MY APPROACH – Holistical and Integral Development


 

I work holistically and integrally. But what does integral mean? To put it short, integral means comprehensive. But this is not all. First of all it is important for you to know, that I have developed the content of my work on the basis of this kind of thinking. When I talk about organization development, I mean this in a holistic manner. Holistic or not at all – this is exactly my position.

I believe, that you can only fully and effectively develop things if you see them as a whole.

Holistically and integral means for me that I take all perspectives and don‘t prefer any of them, to make it possible to serve everyone. Within a scheme, everything will find its place. The different, integral perspectives – according to Ken Wilber¹ – can be divided into five categories: perspectives of quadrants, levels (or waves), lines, types and states. A familiar abbreviation is AQAL (All Quadrants, All Levels). Wilber developed his integral theory from the following hypothesis: “All theories in the world (Eastern and Western) are correct, but only partially”. (“True but partial”) He first published the resulting meta-theory, which shows how everything fits together, in 1995 in his book “Sex, Ecology, Spirituality”.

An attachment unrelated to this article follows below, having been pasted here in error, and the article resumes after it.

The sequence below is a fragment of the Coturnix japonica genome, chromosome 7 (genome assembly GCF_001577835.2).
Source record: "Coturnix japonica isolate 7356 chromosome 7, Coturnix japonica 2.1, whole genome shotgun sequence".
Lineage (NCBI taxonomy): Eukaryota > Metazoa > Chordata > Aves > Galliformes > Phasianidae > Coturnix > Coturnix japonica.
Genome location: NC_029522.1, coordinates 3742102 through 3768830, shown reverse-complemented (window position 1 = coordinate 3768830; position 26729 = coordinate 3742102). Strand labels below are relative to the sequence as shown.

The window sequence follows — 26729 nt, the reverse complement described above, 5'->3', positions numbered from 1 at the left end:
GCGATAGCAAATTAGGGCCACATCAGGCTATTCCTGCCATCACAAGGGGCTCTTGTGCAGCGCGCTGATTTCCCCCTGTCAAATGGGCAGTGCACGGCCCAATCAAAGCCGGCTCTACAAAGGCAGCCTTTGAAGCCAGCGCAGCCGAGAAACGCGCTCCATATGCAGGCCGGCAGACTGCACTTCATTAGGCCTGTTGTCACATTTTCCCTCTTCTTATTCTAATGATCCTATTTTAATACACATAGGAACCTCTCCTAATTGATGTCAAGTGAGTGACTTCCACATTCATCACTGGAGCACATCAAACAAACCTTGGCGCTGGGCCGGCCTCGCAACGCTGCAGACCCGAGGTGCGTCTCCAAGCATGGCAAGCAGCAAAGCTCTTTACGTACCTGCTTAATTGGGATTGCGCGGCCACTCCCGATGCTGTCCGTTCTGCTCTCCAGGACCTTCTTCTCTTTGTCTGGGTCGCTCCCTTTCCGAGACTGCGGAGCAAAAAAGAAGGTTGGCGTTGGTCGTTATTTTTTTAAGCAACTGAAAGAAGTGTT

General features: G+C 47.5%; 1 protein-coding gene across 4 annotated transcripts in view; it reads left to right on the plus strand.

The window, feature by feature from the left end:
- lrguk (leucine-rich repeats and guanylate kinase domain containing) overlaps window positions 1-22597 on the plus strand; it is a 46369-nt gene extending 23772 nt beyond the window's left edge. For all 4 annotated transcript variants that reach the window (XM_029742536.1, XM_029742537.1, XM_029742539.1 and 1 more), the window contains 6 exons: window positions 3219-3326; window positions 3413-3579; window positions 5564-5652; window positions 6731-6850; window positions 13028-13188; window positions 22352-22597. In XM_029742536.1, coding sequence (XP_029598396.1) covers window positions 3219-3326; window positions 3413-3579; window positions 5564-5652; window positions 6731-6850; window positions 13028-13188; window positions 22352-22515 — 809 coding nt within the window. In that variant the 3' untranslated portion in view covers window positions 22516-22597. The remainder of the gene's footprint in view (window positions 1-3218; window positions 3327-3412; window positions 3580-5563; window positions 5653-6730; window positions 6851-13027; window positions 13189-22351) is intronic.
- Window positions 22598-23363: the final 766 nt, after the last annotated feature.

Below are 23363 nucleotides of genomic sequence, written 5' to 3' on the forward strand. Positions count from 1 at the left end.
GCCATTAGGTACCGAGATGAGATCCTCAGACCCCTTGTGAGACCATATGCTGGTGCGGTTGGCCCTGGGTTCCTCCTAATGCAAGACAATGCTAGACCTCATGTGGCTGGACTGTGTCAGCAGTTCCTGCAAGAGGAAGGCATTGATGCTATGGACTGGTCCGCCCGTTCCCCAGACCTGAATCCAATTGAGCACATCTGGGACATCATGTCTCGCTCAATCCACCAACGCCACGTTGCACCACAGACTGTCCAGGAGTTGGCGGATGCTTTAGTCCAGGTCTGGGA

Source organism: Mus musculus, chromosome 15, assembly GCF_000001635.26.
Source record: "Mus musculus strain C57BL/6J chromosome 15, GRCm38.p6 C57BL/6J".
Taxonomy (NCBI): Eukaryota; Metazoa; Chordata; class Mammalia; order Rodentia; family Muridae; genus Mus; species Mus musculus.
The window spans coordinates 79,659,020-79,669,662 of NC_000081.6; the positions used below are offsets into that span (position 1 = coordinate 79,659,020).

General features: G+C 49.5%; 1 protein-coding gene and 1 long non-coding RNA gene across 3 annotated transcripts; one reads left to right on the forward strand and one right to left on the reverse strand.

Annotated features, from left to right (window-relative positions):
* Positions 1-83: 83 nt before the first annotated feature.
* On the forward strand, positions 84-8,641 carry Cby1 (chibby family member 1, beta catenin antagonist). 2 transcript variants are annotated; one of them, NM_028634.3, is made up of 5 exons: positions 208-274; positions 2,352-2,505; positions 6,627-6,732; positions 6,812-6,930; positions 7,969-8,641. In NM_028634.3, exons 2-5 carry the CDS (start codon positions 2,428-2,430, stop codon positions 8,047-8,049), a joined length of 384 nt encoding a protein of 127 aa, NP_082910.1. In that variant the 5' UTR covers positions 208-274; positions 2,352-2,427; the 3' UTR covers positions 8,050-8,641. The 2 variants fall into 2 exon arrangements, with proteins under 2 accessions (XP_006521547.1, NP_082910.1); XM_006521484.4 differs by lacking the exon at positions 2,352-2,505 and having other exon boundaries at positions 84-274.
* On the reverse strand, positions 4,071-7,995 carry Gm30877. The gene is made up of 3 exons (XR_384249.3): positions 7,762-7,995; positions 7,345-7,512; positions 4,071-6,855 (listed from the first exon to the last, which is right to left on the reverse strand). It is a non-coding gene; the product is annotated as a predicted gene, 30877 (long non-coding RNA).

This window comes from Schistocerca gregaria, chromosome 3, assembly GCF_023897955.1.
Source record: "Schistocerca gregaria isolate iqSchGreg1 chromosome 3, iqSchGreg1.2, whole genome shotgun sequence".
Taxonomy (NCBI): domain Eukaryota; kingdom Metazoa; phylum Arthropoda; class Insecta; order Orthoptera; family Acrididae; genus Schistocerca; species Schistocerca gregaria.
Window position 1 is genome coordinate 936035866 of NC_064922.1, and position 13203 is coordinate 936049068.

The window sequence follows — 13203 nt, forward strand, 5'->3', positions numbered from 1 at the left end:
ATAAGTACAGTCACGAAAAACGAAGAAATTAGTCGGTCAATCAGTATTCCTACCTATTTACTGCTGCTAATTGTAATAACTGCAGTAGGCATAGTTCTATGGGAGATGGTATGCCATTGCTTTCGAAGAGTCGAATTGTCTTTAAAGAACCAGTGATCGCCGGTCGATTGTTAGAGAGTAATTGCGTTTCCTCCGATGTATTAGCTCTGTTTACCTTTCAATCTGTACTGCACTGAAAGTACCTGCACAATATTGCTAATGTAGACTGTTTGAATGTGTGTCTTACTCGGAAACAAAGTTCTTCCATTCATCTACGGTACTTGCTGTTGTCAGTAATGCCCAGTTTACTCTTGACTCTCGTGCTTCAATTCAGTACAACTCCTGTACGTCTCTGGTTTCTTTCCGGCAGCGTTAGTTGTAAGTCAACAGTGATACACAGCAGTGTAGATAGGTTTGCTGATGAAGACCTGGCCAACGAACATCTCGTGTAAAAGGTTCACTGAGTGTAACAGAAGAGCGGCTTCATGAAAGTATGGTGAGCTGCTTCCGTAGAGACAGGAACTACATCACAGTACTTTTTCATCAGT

THE QUADRANT PERSPECTIVES

1. General use

Every human has an interior (subjective, experiencing) and an exterior (objective, visible, measurable) and is integrated into a system (e. g. social environment, family, organizations). Consequently, four different, equally important perspectives are formed, which can be structured in the form of a quadrant image. The quadrants form by subdividing the whole into external (right quadrants) and internal (left quadrants) as well as into individual (upper quadrants) and systemic (lower quadrants). In other words: on the left side, there are the subjective perspectives (I and WE) and on the right side the objective perspectives (IT and THEY). The world looks differently from any of those perspectives. But all are equally important. All things and events can be looked at through the quadrants (quadrivia view) Let‘s look at the example “car”: objectively speaking, IT (the car) has 4 wheels, an engine, etc. and is part of the traffic system (THEY); I believe my car is useful and comfortable, WE (at least a majority) in Europa also consider cars to be bad for the environment.


Ken Wilber’s quadrant perspectives: general use